Ion Muslea, Steven Minton, and Craig A. Knoblock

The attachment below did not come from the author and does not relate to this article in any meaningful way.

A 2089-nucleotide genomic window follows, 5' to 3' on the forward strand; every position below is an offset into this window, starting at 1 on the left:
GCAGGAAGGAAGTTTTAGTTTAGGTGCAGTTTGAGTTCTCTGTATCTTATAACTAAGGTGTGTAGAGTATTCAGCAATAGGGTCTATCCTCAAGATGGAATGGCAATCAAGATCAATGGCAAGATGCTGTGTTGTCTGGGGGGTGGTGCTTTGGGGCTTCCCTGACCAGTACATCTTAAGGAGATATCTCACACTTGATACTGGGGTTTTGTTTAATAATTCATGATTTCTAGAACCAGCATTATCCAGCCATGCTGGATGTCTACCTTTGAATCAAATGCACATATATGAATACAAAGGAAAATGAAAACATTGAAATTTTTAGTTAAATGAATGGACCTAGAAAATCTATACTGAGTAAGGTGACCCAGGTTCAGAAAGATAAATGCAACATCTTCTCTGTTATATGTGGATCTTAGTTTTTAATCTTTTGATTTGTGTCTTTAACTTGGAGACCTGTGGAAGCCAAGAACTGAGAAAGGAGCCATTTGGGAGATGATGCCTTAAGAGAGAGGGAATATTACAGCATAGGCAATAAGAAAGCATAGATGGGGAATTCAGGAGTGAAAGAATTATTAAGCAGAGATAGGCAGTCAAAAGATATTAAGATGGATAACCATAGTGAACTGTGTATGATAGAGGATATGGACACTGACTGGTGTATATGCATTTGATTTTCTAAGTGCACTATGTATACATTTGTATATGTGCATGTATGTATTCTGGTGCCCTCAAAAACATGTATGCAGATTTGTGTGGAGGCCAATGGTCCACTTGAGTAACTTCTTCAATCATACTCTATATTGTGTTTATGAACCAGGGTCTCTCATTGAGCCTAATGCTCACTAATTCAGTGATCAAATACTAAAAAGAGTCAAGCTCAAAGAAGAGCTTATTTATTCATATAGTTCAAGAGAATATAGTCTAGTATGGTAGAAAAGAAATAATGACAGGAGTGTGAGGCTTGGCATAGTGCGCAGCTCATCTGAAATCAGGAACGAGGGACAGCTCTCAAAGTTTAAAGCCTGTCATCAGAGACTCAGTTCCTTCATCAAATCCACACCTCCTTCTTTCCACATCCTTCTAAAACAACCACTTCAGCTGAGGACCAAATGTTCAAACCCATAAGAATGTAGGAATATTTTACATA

Multi-view algorithms reduce the amount of required training data by partitioning the domain features into separate subsets or views that are sufficient to learn the target concept. Such algorithms rely on the assumption that the views are sufficiently compatible for multi-view learning (i.e., most examples are labeled identically in all views). In practice, it is unclear whether or not two views are sufficiently compatible for solving a new, unseen learning task. In order to cope with this problem, we introduce a view validation algorithm: given a learning task, the algorithm predicts whether or not the views are sufficiently compatible for solving that particular task. We use information acquired while solving several exemplar learning tasks to train a classifier that discriminates between the tasks for which the views are sufficiently and insufficiently compatible for multi-view learning. Our experiments on wrapper induction and text classification show that view validation requires only a modest amount of training data to make high accuracy predictions.